THE crypto-catastrophe seems to have been averted: the price of bitcoin is moving back up towards $3,000. Last week a majority of bitcoin “miners”—firms and individuals operating powerful computers that process transactions in the crypto-currency before they are confirmed—signalled support for an upgrade of the system to increase its capacity. An alternative proposal, which was supposed to be implemented on August 1st, could have led to at least two versions of bitcoin. Has the “bitcoin civil war”, as some call it, come to a peaceful end after more than two years of infighting?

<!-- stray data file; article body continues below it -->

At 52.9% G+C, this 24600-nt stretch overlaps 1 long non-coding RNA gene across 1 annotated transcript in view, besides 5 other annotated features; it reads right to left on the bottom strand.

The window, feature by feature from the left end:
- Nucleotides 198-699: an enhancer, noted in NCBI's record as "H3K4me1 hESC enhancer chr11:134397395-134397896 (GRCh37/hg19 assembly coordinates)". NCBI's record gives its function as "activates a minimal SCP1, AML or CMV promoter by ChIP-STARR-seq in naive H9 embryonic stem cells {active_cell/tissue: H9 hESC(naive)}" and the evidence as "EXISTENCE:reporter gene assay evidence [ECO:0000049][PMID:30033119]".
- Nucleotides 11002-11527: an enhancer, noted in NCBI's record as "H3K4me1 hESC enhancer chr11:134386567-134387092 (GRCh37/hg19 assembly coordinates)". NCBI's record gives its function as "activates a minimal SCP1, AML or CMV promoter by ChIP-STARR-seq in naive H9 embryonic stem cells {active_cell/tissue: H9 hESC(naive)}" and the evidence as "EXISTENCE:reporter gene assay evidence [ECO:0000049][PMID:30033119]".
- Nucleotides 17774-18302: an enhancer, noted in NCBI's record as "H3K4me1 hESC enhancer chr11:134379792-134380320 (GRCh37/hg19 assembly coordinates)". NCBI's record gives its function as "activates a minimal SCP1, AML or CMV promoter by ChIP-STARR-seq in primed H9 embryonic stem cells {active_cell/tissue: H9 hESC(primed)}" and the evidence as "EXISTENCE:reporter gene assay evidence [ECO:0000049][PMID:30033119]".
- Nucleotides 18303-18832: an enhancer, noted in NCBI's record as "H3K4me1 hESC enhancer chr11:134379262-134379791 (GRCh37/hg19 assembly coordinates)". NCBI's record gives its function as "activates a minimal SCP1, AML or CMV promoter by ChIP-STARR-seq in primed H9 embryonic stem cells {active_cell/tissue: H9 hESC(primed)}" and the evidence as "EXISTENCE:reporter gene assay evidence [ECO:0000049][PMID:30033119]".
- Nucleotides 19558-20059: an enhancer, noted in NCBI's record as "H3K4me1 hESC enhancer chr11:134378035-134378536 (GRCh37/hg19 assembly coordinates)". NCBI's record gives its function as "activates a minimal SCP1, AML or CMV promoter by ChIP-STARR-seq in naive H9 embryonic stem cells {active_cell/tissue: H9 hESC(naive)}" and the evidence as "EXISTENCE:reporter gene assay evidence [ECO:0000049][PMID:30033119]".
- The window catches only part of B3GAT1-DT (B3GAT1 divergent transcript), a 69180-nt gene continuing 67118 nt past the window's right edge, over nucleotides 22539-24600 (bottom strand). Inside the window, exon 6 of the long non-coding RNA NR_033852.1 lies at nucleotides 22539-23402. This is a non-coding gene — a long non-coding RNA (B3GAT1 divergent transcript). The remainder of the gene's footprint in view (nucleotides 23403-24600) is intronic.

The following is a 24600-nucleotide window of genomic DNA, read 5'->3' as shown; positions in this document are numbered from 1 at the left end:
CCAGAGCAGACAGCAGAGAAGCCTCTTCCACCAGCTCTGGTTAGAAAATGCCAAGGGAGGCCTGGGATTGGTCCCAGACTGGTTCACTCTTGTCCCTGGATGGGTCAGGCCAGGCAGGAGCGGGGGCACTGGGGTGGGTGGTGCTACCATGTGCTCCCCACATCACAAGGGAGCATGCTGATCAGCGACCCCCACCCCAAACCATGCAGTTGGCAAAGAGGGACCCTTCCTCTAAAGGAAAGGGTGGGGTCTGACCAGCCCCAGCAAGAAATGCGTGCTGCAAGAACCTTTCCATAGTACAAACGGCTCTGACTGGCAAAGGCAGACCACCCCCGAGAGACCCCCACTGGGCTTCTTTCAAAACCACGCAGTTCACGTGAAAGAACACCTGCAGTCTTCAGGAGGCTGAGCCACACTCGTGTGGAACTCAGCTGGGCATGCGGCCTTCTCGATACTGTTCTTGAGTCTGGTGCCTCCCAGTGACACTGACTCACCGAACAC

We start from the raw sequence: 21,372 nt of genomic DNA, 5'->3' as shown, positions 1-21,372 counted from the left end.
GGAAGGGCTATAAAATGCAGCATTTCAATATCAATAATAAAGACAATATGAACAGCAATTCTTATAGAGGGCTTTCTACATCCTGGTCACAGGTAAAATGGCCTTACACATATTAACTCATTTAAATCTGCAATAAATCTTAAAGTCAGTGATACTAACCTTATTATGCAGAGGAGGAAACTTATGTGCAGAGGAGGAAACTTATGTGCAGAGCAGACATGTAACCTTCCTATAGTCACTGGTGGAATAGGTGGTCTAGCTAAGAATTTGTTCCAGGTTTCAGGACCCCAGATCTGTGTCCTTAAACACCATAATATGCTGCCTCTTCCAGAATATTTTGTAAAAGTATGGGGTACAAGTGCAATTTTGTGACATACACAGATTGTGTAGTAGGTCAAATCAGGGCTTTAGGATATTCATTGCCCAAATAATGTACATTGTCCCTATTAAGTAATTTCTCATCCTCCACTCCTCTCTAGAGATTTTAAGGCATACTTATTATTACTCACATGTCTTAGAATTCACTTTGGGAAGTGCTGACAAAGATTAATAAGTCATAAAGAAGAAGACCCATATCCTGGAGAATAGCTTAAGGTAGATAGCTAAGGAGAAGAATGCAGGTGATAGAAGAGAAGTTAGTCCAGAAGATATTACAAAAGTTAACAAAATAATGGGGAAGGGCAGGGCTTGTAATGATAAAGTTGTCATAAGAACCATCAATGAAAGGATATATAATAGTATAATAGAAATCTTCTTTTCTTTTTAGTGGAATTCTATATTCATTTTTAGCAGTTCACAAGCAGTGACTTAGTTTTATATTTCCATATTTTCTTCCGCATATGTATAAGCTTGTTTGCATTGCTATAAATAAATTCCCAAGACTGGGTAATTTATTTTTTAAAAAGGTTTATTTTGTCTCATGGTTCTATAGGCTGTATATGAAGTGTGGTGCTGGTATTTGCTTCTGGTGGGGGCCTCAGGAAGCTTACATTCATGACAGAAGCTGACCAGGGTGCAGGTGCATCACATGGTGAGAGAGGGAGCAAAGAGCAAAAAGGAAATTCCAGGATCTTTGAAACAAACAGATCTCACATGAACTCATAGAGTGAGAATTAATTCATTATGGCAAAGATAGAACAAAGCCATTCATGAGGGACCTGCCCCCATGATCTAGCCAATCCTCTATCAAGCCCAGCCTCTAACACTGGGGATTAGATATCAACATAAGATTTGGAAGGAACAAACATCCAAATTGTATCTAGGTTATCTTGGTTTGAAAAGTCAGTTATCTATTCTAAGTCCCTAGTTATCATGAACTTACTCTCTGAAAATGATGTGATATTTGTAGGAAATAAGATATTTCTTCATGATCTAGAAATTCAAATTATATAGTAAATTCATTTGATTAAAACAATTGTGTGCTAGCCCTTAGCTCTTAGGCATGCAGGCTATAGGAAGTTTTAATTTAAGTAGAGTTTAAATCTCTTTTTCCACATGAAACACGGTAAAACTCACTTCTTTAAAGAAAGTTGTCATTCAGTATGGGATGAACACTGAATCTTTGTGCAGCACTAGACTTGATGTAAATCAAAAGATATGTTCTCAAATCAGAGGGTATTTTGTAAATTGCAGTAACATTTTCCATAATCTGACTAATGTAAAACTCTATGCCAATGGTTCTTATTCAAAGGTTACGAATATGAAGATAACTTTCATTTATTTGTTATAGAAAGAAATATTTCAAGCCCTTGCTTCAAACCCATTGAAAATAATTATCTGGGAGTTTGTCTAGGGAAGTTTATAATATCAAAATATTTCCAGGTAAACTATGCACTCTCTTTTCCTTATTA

At issue is the size of a “block”, the name given to the batches into which bitcoin transactions are assembled before they are confirmed. It is currently set at one megabyte, which means that the system can only handle around seven transactions per second.

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Published by Mike Rawson

Mike Rawson has recently re-awoken a long-standing interest in robots and our automated future. He lives in London with a single android - a temperamental vacuum cleaner - but is looking forward to getting more cyborgs soon.

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Has the bitcoin civil war come to a peaceful end?

by Mike Rawson time to read: 1 min
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